Thursday, December 3, 2009

Vintage Recipe - Turkey Leftovers

I have several bags of leftover turkey in my freezer and another turkey to cook!  I've begun to scan recipes to find some new ideas for the turkey.  Here's one I found in an old notebook.  I've altered it a bit by putting the canned dough.  I also plan on making it with low fat and low sodium ingredients to make it better for us.

2 cans    condensed cream of mushroom soup  
1/2 cup    milk  
2 cups    cubed, cooked turkey  
1 cup    canned peas  
1/4 cup    chopped pimiento  

  Salt and pepper to taste  
24 cubes    cooked potatoes  
8   small onions, cooked  
1 Can    Biscuit dough (or make fresh)  
1 Mix soup and milk until creamy, then add turkey, peas, and pimiento; . dishes..
2 Place three cubes of potato and one onion in individual casseroles or pie dishes. season with salt and pepper. Add mushroom and turkey mixture.
3 Roll out biscuit dough cut to fit tops of casseroles. Perforate to allow steam to escape, and fit over filled casseroles.
4 Bake in hot oven (425°) 20 min-utes, until dough is lightly browned.
Servings: 8
Yield: 8 individual pot pies
Preparation time: 20 minutes
Cooking time: 20 minutes

Tuesday, November 24, 2009

More Vintage Turkey Information

Well, I promised the rest of the turkey info the 1947 Wisconsin Michigan Power Company Holiday Book and didn't deliver very promptly, so you'll get it all in this entry.  My scanner is working well at saving the text, but I thought everyone would enjoy it more seeing the original pages.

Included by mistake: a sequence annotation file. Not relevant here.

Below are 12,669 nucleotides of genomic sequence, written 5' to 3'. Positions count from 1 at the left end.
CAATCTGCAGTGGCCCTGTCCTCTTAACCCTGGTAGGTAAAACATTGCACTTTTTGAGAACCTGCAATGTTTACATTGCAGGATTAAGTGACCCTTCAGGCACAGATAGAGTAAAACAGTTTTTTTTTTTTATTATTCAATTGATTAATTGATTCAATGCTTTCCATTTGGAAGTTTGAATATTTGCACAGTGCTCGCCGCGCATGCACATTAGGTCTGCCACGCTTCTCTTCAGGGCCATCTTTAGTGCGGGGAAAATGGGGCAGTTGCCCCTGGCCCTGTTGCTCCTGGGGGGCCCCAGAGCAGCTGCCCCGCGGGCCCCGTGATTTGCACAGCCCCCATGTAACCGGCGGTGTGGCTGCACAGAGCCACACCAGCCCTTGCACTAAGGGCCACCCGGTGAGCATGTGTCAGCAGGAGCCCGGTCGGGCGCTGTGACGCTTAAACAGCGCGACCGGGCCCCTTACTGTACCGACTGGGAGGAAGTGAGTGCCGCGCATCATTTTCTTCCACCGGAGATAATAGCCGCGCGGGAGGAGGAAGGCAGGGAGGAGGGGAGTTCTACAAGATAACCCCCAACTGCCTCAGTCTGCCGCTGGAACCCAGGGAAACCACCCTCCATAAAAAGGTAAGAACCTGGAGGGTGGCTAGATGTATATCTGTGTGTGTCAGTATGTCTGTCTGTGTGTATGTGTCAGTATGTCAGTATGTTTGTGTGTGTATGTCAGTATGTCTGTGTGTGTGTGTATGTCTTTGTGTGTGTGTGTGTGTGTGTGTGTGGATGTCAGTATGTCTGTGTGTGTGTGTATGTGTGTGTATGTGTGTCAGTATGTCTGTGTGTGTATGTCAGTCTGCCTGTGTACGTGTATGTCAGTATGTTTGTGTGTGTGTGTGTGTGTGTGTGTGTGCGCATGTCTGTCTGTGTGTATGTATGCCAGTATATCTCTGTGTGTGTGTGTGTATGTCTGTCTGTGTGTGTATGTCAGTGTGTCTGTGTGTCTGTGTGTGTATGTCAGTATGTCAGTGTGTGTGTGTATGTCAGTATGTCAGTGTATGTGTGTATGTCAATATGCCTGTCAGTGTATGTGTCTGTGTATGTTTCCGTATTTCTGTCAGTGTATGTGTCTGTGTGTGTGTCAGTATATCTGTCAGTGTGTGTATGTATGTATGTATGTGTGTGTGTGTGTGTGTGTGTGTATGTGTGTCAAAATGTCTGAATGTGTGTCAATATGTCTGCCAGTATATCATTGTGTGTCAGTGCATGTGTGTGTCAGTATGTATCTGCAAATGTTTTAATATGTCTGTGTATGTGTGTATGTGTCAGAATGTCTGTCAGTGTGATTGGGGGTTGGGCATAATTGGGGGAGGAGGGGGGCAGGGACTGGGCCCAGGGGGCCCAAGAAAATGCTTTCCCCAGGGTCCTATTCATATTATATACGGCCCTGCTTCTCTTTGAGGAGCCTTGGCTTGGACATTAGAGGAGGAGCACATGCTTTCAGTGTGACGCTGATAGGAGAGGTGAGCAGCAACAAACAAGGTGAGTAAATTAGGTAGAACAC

Simply click on the pages to read.

And last but not least

Wednesday, November 11, 2009

Vintage Turkey Tips Part I

I have begun to finish scanning my collections of recipes. I wanted to share the 1947 Wisconsin Michigan Power Company Holiday Book turkey ideas. Remember, use your own judgement when reading suggestions and recipes. I never stuff my bird with dressing. I put that in bread pans. My bird gets an apple and an onion in the cavity to keep it moist. Here is the first of 4 pages on Turkey.

Just click on the scan below so you can read it more clearly.

Monday, October 26, 2009

My stuffed Acorn Squash

This isn't a vintage recipe, but one I created by modifying several recipes I've read

Stuffed Acorn Squash

2 Medium acorn squash
1 lb Ground turkey
1½ tsp Salt
1 Tbs Poultry seasoning
½ cup Craisins
2 Tbs Butter, melted
¼ cup Chopped Walnuts (or peanuts)

Heat the oven to 400°F.

Cut each of the squash in half and remove the seeds and fibers.

Place the squash, cut sides down, in an ungreased baking pan.

Then add water to the depth of 1/4-inch and bake, uncovered, until the squash is tender, about 30 to 40 minutes.